BLEDSOE EARNS PERFECT SCORE ON SECOND DUNK
HOUSTON – Fall Out Boy, 2 Chainz, flashing lights and fireworks greeted the 2013 Sprite Slam Dunk contestants Saturday night at Toyota Center.
About 30 minutes later, Eric Bledsoe proved worthy of the grand introduction.
Despite being eliminated after two dunks in the premier event of All-Star Saturday, the Clippers young guard put together two of the more explosive and creative dunks of the opening round, scoring a perfect 50 on his second slam of the night.
“It was my first dunk contest, so to get a 50 in it is a great feeling,” Bledsoe said as he sat at a round table in the post-contest mixed zone.
Bledsoe scored a 39 on his first dunk, which came after four attempts at a 360-degree slam between his legs.
“I just couldn’t make the first dunk, came with my backup plan and that’s the score I got,” Bledsoe said. “I’ve made it plenty of times, but I just tried to dunk it too hard.”
That dunk was widely considered his go-to attempt by his Clippers teammates. His backup plan consisted of slapping the ball off the backboard, contorting his body back towards the rim and dunking with his right hand.
“I started getting a little fatigued after a couple tries,” Bledsoe said. “You know, I’m short, so you try too many times, you’re not going to have your wind or nothing. I just tried to make the most of it.”
And the 6-foot Bledsoe did just that. His second dunk of the first round electrified a crowd that Nuggets forward Kenneth Faried said helped build suspense and momentum as the contest progressed.
Bledsoe lobbed the ball in the air, caught it off the bounce, whipped it below his waist and dunked it backwards with two hands. The slam earned Bledsoe the fourth perfect score of the opening round, which consisted of three dunkers from each conference getting two slams each. The top individual scorer from the West and top from the East would advance to a final round to be decided by fan vote.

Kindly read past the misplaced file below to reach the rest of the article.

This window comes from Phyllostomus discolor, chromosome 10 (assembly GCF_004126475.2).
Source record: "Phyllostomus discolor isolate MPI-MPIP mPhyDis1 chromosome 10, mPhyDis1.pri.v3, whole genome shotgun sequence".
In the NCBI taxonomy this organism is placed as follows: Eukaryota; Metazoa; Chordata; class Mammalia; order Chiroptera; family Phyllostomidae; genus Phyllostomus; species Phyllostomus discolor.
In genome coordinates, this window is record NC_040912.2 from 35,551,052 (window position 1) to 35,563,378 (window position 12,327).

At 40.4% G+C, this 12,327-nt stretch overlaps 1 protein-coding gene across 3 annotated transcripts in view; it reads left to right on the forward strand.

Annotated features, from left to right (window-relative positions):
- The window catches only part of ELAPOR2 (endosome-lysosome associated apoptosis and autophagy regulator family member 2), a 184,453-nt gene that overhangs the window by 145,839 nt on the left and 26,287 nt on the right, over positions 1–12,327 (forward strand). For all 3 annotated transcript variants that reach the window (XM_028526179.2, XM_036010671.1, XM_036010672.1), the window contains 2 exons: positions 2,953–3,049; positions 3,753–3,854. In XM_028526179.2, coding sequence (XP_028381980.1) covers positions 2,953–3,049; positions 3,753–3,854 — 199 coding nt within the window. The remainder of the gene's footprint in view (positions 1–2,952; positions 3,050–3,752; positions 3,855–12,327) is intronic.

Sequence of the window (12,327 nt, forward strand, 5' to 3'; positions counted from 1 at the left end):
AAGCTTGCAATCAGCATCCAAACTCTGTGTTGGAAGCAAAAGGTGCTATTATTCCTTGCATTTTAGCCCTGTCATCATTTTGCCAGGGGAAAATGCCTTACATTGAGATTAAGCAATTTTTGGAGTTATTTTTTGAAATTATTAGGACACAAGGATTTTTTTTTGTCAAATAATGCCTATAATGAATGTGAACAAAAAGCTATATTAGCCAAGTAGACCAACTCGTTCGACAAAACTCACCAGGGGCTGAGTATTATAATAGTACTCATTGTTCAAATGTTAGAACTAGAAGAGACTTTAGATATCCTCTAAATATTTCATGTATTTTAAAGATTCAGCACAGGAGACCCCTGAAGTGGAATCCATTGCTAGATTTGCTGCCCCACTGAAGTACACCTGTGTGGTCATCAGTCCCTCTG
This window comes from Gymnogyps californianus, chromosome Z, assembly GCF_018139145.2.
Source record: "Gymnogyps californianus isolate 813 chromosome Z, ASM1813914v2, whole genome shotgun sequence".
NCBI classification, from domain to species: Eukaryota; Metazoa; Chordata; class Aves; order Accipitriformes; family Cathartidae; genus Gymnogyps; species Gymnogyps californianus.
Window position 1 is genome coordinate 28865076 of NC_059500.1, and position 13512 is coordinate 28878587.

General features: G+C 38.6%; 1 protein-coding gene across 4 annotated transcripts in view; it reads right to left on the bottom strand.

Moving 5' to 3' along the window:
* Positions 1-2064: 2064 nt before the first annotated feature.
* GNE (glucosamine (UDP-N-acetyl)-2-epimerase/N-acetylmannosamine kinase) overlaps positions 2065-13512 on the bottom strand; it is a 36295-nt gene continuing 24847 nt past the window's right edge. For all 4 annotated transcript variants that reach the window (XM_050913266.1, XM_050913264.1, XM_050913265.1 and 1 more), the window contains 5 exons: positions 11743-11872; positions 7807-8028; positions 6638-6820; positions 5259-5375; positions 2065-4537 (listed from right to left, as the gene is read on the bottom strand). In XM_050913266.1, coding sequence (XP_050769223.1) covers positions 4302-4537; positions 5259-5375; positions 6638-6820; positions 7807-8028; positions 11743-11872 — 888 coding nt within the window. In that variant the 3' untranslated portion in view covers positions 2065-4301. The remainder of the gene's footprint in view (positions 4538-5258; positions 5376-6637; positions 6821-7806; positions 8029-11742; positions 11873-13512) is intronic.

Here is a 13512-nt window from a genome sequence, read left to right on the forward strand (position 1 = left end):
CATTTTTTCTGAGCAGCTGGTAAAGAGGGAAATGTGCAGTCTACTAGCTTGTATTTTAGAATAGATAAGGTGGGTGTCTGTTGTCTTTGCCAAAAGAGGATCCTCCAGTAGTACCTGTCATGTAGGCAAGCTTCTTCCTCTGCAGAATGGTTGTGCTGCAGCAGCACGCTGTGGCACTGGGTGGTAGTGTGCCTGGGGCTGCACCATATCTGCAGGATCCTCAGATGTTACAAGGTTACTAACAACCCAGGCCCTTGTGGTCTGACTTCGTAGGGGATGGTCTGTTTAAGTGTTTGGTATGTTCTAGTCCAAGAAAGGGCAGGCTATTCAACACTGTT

“I loved E-Bled’s (Bledsoe) windmill,” Chris Paul said. “He laid out and did that. I don’t do that stuff.”
Terrence Ross of the Toronto Raptors, who became the first Raptors player since Vince Carter in 2000 to win the contest, faced off with Jeremy Evans in the finals.
Evans surpassed Bledsoe by one point to earn the right to face Ross. The Jazz forward and defending dunk champion scored a 43 when he dunked two basketballs on the same attempt.
“[People on the sideline were saying,] if I would have completed the first dunk, I probably would have made it to the championship,” Bledsoe said. “A lot of guys on the sidelines, especially on the West were cheering me on.”
Ross stole the show in the finals which included an iconic dunk off the side of the backboard while wearing a vintage Carter jersey. Still, there was plenty of talk about Bledsoe afterwards.
“He’s a small guy and he’s really explosive,” Faried said. “But I knew this already, way before tonight. I knew this when he was at Kentucky when we used to play against each other.”
Hall of Famer Clyde Drexler, who was one of five judges affiliated with the hometown Houston Rockets, said, “I thought Bledsoe was strong and looked pretty good. For a little guy to do what he was doing…”
Afterwards, Bledsoe couldn’t help but smile as he was talking to the media while wearing his home white Clippers uniform with a Sprite Slam Dunk patch on the right shoulder. He had never been in a dunk contest before and seemed proud of his showing, and ability to overcome nervousness on such a large stage.
“When I left out of my hotel room, the nerves started then,” Bledsoe said. “[They went away] when I got up. When it was time for me to do my dunk they kind of went away.”
The experience may even cause him to do it again.
“Hopefully, if the time presents itself, I’d think about it,” Bledsoe said. “But this has been a great experience for me, just to be in this weekend. A lot of people don’t get an opportunity to get to do this and it’s a great feeling.”